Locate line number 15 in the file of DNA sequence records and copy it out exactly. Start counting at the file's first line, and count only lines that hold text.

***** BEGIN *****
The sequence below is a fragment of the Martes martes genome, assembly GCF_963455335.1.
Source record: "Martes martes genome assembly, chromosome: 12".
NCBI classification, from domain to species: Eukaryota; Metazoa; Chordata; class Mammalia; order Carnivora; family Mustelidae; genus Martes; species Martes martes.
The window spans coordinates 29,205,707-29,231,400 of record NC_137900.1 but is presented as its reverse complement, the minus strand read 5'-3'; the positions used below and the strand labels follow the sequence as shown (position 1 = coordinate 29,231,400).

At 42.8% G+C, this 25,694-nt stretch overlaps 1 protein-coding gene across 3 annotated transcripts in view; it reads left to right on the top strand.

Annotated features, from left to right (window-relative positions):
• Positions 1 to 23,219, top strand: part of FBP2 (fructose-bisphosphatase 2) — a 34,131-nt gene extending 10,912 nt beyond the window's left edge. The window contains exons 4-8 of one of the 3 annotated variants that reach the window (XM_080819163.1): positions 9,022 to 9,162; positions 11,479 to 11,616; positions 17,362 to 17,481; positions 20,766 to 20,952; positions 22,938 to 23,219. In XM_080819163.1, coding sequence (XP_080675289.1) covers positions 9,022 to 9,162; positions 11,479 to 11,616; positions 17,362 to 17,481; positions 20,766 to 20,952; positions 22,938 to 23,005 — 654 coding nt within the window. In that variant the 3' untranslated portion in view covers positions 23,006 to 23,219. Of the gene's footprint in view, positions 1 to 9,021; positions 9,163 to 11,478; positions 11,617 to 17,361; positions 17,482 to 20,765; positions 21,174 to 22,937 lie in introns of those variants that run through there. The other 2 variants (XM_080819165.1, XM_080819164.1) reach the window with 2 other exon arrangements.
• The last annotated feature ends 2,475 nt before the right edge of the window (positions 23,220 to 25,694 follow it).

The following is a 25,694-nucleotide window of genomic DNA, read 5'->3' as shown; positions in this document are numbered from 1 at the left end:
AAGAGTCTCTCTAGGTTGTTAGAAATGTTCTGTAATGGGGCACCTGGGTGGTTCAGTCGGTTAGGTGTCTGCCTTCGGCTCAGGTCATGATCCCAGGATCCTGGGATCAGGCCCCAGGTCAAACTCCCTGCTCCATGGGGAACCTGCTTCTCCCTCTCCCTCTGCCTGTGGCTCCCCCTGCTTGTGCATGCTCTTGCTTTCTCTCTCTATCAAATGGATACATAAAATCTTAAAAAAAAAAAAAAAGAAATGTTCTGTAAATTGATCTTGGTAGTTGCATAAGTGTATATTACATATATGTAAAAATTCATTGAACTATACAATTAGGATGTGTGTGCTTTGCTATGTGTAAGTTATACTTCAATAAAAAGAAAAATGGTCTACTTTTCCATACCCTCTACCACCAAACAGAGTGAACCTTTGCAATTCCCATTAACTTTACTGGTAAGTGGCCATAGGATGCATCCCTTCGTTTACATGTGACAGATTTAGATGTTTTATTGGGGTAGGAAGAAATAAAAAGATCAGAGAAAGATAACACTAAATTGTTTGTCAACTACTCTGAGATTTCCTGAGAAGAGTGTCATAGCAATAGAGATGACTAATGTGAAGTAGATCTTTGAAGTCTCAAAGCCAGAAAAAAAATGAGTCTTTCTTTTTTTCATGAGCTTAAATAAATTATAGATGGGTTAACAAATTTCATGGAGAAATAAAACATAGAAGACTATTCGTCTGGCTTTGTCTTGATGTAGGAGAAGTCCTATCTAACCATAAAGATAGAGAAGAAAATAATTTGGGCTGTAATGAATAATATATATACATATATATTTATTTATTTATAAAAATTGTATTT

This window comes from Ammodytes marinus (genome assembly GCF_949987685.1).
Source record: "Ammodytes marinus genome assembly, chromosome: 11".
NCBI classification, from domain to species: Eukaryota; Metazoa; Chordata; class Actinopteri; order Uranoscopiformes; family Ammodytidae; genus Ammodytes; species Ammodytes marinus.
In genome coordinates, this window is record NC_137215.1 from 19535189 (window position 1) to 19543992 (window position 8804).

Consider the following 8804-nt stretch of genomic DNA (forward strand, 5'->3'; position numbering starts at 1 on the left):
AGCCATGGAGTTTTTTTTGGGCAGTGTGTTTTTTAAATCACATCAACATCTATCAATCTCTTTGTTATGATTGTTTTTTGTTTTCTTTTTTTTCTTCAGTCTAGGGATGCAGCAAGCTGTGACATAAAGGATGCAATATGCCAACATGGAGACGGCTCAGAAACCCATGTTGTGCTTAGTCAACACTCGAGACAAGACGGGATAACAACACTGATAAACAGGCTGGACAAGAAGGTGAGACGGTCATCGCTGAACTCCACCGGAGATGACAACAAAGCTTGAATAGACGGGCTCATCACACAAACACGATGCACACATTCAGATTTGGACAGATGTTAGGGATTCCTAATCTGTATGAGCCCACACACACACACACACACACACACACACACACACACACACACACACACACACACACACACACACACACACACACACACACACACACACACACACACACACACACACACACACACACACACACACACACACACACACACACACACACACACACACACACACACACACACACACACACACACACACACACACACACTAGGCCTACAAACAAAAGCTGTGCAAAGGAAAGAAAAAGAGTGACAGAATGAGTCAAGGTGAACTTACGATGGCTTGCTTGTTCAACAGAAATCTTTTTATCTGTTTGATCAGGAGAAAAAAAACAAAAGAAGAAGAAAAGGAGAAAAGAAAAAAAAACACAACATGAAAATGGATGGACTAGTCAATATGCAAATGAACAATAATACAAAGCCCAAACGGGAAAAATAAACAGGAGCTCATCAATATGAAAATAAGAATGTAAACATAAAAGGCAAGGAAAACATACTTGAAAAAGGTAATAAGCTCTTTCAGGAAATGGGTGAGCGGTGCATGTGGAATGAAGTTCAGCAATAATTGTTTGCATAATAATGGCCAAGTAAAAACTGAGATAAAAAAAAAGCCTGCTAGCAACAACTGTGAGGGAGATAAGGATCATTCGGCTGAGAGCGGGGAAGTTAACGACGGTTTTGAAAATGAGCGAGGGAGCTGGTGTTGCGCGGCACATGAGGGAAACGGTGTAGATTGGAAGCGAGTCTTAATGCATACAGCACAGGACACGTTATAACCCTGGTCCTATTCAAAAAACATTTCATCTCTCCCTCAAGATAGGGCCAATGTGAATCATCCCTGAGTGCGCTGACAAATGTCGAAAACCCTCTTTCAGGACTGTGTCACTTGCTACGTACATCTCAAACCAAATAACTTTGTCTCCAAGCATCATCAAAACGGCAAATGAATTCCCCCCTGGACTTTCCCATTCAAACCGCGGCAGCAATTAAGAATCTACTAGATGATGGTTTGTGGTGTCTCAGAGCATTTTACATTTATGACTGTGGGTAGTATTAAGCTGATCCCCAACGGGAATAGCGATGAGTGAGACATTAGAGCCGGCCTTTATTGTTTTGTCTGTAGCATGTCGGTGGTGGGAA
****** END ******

Consider the following 8804-nt stretch of genomic DNA (forward strand, 5'->3'; position numbering starts at 1 on the left):